Security in God: Managing Anxiety and Intrusive Thinking Part I 

La Sagesse Beach, Grenada. This spot is excellent for a quiet place to pray or journal

    One morning I woke up and couldn’t move my body. My brain was screaming “Get up! Get up!”. My body remained motionless, ignoring the directives  to move my limbs. 

That was the first time I experienced sleep paralysis. I knew I dreaded the day ahead. That’s anxiety’s job; to immobilize your mind and body. I’ve struggled with the condition since I was six; I didn’t have a name for the condition, but I was a worrisome child. I remember if my mom or dad was late coming home from work or picking me up from after school program I’d start to panic, chest constricting and start sobbing. I knew that they had been killed in a horrible car accident or murdered in the mean streets of the City. My mind always veered toward the worst case scenario and I developed a form of insomnia. My mind kept replaying all that could go wrong, all the ways I or someone I love could die. I hated when the telephone rang; the dread would creep up my stomach and I rushed toward my mom, frantically asking “who is it, who is it?”. 

Anxiety filled other areas of my life. I purposely performed poorly in elementary  school because if I made honor roll, the principal would call me up to the stage in front of all my peers. I was afraid of being laughed at and booed if I walked across the stage. I had anxiety about crossing the street. Dogs. Being called on in class. Driving. Getting into a car accident.

Last year was the breaking point. I finally began therapy in September of 2020. I’m blessed to have a therapist who is a Christian. One of the first points she made was “Anxiety is not of God”. 

If anxiety is not of God, then it must be from the other guy.  

According to the American Psychological Association anxiety is defined as “an emotion characterized by feelings of tension, worried thoughts and physical changes like increased blood pressure. People with anxiety usually have recurrent  intrusive thoughts or concerns”. 

God understands the human condition, so He specifically addresses anxiety head on. He knows that satan uses anxiety to rob us of our peace. One of my anchor scripture is in Philippians 4: 6-7 where the Word of God reads “Be anxious for nothing, but in everything by prayer and supplication, with thanksgiving, let your request be known to God; and let the peace of God, which surpasses all understanding, will guard your hearts and minds through Christ Jesus” (New King James Version) .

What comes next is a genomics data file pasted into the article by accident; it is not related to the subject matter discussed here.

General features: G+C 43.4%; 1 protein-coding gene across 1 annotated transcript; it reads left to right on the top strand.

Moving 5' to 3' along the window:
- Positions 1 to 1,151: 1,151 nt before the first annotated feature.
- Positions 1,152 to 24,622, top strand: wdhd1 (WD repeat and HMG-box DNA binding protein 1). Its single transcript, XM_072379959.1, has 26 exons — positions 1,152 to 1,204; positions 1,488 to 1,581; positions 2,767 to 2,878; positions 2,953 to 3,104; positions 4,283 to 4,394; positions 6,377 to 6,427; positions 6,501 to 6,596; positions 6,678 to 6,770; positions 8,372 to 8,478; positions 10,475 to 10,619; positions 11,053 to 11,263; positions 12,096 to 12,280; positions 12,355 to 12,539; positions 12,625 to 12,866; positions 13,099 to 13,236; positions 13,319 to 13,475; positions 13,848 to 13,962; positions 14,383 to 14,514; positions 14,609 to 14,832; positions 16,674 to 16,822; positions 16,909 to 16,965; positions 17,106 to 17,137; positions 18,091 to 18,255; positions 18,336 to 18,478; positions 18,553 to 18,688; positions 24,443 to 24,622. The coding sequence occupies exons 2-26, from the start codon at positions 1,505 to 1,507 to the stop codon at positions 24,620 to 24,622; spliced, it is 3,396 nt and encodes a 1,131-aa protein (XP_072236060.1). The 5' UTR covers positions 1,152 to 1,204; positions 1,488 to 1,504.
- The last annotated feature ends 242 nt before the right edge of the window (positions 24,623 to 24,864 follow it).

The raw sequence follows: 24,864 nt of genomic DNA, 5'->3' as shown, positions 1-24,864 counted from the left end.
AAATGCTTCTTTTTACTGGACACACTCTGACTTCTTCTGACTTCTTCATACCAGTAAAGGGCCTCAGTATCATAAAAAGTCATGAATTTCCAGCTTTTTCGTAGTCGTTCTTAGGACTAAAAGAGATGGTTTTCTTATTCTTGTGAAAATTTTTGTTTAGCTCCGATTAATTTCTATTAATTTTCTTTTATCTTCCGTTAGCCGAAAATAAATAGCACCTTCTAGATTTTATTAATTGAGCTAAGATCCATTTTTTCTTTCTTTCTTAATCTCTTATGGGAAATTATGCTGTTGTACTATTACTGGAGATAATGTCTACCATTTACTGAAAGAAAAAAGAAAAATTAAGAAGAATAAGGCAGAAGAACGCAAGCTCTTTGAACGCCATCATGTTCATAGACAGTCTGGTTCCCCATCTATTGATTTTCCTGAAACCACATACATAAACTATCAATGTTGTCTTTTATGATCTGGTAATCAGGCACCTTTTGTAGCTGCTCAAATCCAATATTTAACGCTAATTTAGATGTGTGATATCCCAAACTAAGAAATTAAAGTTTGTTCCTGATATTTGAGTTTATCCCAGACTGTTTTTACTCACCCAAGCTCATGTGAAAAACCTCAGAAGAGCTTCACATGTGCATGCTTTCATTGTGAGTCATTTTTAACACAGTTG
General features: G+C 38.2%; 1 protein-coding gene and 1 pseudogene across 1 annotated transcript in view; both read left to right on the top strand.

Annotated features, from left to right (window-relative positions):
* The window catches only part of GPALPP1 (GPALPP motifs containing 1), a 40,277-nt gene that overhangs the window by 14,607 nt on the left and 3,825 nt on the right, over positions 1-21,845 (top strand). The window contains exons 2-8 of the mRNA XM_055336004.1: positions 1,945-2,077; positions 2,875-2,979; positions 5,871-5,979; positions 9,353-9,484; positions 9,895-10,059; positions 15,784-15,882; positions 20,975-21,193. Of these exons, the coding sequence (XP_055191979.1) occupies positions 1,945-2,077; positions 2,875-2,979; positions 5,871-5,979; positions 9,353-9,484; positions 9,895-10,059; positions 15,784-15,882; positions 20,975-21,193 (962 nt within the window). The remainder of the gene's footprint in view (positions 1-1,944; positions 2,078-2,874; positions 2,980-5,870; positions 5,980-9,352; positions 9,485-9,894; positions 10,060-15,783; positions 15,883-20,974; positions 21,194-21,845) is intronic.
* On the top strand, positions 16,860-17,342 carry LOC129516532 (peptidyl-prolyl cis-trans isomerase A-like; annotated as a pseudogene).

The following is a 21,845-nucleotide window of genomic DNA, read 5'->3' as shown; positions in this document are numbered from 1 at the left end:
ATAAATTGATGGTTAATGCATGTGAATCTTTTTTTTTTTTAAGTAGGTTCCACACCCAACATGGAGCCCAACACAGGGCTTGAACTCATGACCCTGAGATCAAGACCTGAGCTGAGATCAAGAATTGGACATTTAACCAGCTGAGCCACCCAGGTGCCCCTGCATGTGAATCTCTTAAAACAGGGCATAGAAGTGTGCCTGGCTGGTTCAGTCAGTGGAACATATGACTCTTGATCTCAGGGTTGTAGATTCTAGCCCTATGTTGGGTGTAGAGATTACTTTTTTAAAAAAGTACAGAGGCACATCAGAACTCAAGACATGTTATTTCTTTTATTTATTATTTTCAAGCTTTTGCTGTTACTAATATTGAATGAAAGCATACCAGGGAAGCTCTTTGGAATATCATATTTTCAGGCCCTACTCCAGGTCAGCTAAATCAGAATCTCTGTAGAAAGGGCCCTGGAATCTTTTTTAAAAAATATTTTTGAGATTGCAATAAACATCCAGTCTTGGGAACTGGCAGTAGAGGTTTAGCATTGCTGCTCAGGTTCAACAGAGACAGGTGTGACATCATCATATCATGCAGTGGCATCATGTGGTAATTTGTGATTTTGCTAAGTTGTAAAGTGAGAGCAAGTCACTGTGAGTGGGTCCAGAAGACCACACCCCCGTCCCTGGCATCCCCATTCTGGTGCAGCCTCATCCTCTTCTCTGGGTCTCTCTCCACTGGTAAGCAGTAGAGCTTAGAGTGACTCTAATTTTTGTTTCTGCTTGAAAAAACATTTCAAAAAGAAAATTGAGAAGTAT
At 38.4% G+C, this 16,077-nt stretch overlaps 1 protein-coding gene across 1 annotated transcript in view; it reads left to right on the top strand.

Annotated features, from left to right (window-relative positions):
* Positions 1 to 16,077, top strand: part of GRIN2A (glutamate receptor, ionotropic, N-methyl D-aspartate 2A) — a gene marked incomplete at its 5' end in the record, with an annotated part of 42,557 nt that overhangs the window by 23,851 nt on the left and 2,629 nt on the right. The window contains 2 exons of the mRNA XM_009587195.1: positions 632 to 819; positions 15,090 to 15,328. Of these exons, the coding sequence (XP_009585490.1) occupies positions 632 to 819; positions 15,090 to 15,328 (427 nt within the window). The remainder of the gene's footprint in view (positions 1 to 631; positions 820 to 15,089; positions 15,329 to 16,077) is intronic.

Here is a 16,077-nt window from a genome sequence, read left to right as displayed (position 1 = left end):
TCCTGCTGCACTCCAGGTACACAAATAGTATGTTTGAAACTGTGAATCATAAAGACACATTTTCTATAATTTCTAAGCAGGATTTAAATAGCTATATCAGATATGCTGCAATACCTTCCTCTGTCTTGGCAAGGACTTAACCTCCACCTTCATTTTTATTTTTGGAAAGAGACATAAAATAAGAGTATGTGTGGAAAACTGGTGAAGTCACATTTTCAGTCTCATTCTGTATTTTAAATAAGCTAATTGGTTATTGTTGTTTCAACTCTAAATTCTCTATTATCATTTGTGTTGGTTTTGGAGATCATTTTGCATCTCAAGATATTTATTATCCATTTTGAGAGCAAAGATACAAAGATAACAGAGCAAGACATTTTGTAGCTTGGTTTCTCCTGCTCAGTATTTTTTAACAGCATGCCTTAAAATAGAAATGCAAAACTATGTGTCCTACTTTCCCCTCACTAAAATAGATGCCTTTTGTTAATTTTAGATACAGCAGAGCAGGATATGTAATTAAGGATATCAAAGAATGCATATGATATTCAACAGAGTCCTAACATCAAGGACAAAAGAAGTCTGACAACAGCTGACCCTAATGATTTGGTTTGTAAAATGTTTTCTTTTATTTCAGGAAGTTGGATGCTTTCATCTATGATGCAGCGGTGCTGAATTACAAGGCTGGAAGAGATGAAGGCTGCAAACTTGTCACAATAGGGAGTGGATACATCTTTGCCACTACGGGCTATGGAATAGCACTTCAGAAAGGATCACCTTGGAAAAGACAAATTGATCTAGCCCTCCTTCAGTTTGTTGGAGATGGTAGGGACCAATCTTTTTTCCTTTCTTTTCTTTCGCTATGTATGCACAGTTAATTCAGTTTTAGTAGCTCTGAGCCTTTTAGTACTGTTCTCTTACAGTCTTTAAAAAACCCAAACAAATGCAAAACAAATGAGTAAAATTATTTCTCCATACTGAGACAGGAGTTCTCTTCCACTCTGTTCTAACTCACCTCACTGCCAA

My therapist encouraged me to clothe myself with that scripture anytime my mind wandered toward worst case scenarios. When battling anxiety, helpful remedies included 

  1. Praying and reading scripture 
  2. Speaking or thinking of anchor Bible verses about anxiety 
  3. Taking an intrusive thought and speaking the positive 
  4. Journaling 
  5. Herbal tea
  6. Being in places that provide a sense of peace: a library or quiet part of a park
  7. Deep breathing and tapping exercises 
  8. Consistently seeing my therapist

I’m still learning various techniques to quell anxiety, but most importantly I understand that I don’t have to claim anxiety. I used to say, “my anxiety is flaring”. I do not have to own anxiety. Another scripture that helps is 1 Peter 5:7 “Cast your anxieties on him because He cares for you”. We are given explicit permission to let go of our anxiety and give it to God. 

I’m not 100% cured of anxiety because, like most mental health struggles, the condition takes time to subside. Supports like therapy, deep breathing, prayer and other techniques are extremely helpful. I’m grateful to share my story and help those with similar stories. To God be the glory!  

With Love, 

Leah

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